Patient choice and treatment decisions. To elicit information on the factors that may constrain or enhance clinicians' support for patient autonomy in making treatment decisions, participants were asked to rate the importance of the following considerations in deciding to follow a patient's preferred choice of treatment: current cognitive functioning, insight into illness, family support of the patient's preferences, employment, therapeutic alliance and substance abuse and history of psychosis, suicide attempts, violence, and nonadherence to treatment. Participants were asked to rate these according to the following criteria: 1, not important; 2, only somewhat important; 3, important; or 4, among the most important. Ratings of 3 and 4 were coded as endorsement of a factor.
Treatment refusal scenario and decision-making factors. Participants were asked to consider this scenario: "Family members of an individual with serious mental illness bring their relative to the emergency department and request that he be admitted to the hospital. The patient has psychotic symptoms and impaired decision-making capacity but is not dangerous to others or overtly to himself, although he could by statute be committed for his grossly bizarre behavior. You think he can benefit from hospitalization and is insured. Previously, while competent, this patient completed an advance directive refusing hospital admissions and treatment with antipsychotic medications. In this situation, would you probably try to follow the advance directive and not hospitalize this patient involuntarily, even if you personally thought inpatient treatment would be in the patient's best interest?" This phrasing was changed slightly for psychologists and social workers, who were asked whether they would "recommend that the doctor probably try to follow the advance directive."
Participants were then asked, "In your opinion how important are the following factors for such a decision?" These factors included opinions of the patient's family, possibility of a malpractice suit, belief that involuntary treatment does not work, and respect for patient autonomy. Participants rated these either as 1, not important; 2, only somewhat important; 3, important; or 4, among the most important. Ratings of 3 and 4 were coded as participants endorsing a factor.
Clinician characteristics. Descriptive variables included the participants' profession, age, gender, race or ethnicity, proportion of clinical practice involving persons with severe mental illness (more than 10 percent or less than 10 percent), and current work setting (public sector or other).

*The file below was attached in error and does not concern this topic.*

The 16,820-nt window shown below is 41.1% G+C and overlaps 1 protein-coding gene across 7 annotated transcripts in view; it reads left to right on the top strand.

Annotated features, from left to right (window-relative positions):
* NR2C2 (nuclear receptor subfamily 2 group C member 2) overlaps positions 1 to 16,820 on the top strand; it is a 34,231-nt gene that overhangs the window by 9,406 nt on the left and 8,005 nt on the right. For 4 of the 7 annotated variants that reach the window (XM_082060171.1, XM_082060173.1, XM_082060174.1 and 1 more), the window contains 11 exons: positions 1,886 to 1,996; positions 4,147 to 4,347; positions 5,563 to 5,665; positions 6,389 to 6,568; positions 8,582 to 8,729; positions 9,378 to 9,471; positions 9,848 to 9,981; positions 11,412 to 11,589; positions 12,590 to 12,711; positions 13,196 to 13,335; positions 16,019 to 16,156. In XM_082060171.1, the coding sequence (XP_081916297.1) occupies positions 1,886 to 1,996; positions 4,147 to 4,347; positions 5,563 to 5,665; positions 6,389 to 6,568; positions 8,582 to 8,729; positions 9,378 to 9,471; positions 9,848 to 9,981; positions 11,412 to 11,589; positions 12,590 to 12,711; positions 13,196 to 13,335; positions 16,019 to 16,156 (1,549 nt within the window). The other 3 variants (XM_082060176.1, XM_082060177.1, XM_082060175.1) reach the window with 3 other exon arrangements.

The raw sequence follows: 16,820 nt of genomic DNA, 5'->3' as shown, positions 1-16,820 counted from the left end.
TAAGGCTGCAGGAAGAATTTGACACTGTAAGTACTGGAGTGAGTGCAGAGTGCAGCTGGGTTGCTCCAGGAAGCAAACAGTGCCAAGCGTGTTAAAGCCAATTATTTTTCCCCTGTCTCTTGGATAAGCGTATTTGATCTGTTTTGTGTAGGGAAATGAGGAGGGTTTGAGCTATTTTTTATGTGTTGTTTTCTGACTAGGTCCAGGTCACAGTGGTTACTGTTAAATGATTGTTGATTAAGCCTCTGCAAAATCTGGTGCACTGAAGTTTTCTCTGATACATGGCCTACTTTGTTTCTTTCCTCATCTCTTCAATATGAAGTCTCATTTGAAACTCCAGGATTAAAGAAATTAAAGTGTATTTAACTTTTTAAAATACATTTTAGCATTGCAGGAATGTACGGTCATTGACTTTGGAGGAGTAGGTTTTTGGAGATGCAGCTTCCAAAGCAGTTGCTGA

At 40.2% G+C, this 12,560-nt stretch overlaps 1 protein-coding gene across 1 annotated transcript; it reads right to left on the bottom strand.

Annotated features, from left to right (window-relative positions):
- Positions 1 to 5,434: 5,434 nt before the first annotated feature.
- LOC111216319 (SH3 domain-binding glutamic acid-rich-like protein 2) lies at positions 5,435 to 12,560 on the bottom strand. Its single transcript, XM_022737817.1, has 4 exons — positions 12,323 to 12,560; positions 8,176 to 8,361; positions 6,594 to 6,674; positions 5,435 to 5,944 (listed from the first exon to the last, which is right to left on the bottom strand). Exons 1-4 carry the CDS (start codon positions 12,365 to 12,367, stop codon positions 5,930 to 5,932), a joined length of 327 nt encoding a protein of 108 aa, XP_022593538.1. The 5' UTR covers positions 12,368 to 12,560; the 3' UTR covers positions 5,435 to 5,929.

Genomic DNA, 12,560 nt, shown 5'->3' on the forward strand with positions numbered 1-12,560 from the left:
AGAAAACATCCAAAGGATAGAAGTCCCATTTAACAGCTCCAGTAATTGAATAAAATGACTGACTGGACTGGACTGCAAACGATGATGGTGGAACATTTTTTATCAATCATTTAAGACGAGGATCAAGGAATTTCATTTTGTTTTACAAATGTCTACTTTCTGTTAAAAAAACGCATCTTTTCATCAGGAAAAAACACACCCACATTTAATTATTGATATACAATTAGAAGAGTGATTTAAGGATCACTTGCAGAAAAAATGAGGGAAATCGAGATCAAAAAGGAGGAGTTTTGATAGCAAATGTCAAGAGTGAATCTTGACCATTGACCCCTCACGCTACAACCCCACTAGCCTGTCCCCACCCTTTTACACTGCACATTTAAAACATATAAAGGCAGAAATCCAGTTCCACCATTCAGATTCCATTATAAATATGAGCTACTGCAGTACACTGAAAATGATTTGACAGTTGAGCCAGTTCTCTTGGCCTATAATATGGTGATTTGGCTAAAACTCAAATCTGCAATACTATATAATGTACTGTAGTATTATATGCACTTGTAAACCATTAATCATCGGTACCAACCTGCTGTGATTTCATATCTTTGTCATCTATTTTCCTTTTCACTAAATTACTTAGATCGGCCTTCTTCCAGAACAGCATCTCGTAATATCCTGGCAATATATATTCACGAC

Descriptive and chi square analyses were used to examine categorical differences between psychiatrists, psychologists, and social workers in their support for psychiatric advance directives and related attitudes about patient autonomy in making treatment decisions. It should be noted that, as often occurs in the context of survey research, not all participants answered every single question; thus the number of participants who answered questions varies slightly between different analyses and is described clearly in each table.
Multivariate logistic regression was used to examine the relative significance of various factors associated with clinicians' hypothetical decisions about whether to follow the advance instructions in the vignette described above. Independent variables (clinician characteristics, factors that may constrain or enhance clinicians' support for patient autonomy in making treatment decisions, factors involved in deciding whether to follow the advance instructions in the treatment refusal scenario, and legal knowledge about psychiatric advance directives) were regressed on whether participants agreed to follow the advance instructions in the vignette. A total of 510 participants provided these data and were included in multivariate analyses. Variable reduction was accomplished by using stepwise selection with a .10 probability inclusion level. Odds ratios produced by this technique estimate the average change in the odds of a predicted outcome (for example, agreeing to follow the advance instructions) associated with exposure to independent variables (for example, respect for patient autonomy). The log likelihood chi square is provided and tests the overall significance of a given logistic regression model.
Age ranged from 22 to 88 years, with a mean±SD age of 47.3±11.6 years and a median of 49 years. The median age of the sample was 48 years, and most of the sample was white (537 participants, or 90 percent) and female (339 participants, or 57 percent). Exactly half the sample reported conducting clinical work with patients with severe mental illnesses more than 10 percent of the time (298 participants, or 50 percent). A little more than half indicated that they worked in public-sector mental health settings (305 participants, or 51 percent).
Regarding clinician views of psychiatric advance directives (t1), 280 (47 percent) said that they approved of the state's laws on use of advance instructions, and 335 (57 percent) said that they approved of the state's laws on use of a health care agent. In particular, fifty-four percent of psychiatrists and 50 percent of psychologists approved of advance instructions, whereas only 38 percent of social workers endorsed these laws. HCPA laws were seen more favorably: 67 percent of psychiatrists and 61 percent of psychologists approved of health care agent laws, compared with 42 percent of social workers.